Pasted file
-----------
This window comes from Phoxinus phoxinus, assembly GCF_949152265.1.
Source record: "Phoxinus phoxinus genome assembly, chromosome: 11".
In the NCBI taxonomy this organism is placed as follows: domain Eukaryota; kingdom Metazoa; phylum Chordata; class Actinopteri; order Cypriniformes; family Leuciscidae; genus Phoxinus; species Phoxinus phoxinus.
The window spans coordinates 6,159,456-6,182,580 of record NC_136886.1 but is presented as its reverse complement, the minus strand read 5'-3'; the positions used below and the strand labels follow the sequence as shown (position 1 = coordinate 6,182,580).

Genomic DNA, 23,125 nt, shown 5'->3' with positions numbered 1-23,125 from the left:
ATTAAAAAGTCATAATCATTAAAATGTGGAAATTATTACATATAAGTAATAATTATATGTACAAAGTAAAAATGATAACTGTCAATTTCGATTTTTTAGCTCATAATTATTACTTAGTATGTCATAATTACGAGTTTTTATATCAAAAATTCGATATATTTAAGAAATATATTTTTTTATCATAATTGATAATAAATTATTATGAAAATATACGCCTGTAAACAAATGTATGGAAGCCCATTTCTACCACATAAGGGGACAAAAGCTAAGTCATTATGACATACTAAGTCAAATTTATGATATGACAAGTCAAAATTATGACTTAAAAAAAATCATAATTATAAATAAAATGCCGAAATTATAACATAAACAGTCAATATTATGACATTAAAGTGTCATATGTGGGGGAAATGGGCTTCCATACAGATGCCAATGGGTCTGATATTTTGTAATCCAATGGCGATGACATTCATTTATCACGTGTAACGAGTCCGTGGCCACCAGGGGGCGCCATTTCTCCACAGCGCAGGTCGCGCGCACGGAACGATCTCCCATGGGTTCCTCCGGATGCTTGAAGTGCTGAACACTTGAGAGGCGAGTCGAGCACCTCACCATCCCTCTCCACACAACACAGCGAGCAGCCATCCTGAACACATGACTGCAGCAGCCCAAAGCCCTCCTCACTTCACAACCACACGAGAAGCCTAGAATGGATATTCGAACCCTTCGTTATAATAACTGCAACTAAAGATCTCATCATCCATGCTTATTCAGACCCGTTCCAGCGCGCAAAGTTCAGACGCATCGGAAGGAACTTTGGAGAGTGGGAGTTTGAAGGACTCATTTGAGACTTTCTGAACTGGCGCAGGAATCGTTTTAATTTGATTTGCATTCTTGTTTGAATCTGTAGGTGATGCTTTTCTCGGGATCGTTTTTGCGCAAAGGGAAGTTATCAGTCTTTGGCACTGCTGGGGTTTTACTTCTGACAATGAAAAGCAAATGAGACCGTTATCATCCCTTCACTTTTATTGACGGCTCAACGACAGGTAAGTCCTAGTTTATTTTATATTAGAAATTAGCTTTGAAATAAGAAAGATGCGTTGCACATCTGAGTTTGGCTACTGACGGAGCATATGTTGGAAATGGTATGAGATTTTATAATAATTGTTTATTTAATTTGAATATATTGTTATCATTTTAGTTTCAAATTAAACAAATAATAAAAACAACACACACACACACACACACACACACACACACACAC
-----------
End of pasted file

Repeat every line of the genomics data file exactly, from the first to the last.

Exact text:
This window comes from Phoxinus phoxinus, assembly GCF_949152265.1.
Source record: "Phoxinus phoxinus genome assembly, chromosome: 11".
In the NCBI taxonomy this organism is placed as follows: domain Eukaryota; kingdom Metazoa; phylum Chordata; class Actinopteri; order Cypriniformes; family Leuciscidae; genus Phoxinus; species Phoxinus phoxinus.
The window spans coordinates 6,159,456-6,182,580 of record NC_136886.1 but is presented as its reverse complement, the minus strand read 5'-3'; the positions used below and the strand labels follow the sequence as shown (position 1 = coordinate 6,182,580).

Genomic DNA, 23,125 nt, shown 5'->3' with positions numbered 1-23,125 from the left:
ATTAAAAAGTCATAATCATTAAAATGTGGAAATTATTACATATAAGTAATAATTATATGTACAAAGTAAAAATGATAACTGTCAATTTCGATTTTTTAGCTCATAATTATTACTTAGTATGTCATAATTACGAGTTTTTATATCAAAAATTCGATATATTTAAGAAATATATTTTTTTATCATAATTGATAATAAATTATTATGAAAATATACGCCTGTAAACAAATGTATGGAAGCCCATTTCTACCACATAAGGGGACAAAAGCTAAGTCATTATGACATACTAAGTCAAATTTATGATATGACAAGTCAAAATTATGACTTAAAAAAAATCATAATTATAAATAAAATGCCGAAATTATAACATAAACAGTCAATATTATGACATTAAAGTGTCATATGTGGGGGAAATGGGCTTCCATACAGATGCCAATGGGTCTGATATTTTGTAATCCAATGGCGATGACATTCATTTATCACGTGTAACGAGTCCGTGGCCACCAGGGGGCGCCATTTCTCCACAGCGCAGGTCGCGCGCACGGAACGATCTCCCATGGGTTCCTCCGGATGCTTGAAGTGCTGAACACTTGAGAGGCGAGTCGAGCACCTCACCATCCCTCTCCACACAACACAGCGAGCAGCCATCCTGAACACATGACTGCAGCAGCCCAAAGCCCTCCTCACTTCACAACCACACGAGAAGCCTAGAATGGATATTCGAACCCTTCGTTATAATAACTGCAACTAAAGATCTCATCATCCATGCTTATTCAGACCCGTTCCAGCGCGCAAAGTTCAGACGCATCGGAAGGAACTTTGGAGAGTGGGAGTTTGAAGGACTCATTTGAGACTTTCTGAACTGGCGCAGGAATCGTTTTAATTTGATTTGCATTCTTGTTTGAATCTGTAGGTGATGCTTTTCTCGGGATCGTTTTTGCGCAAAGGGAAGTTATCAGTCTTTGGCACTGCTGGGGTTTTACTTCTGACAATGAAAAGCAAATGAGACCGTTATCATCCCTTCACTTTTATTGACGGCTCAACGACAGGTAAGTCCTAGTTTATTTTATATTAGAAATTAGCTTTGAAATAAGAAAGATGCGTTGCACATCTGAGTTTGGCTACTGACGGAGCATATGTTGGAAATGGTATGAGATTTTATAATAATTGTTTATTTAATTTGAATATATTGTTATCATTTTAGTTTCAAATTAAACAAATAATAAAAACAACACACACACACACACACACACACACACACACACAC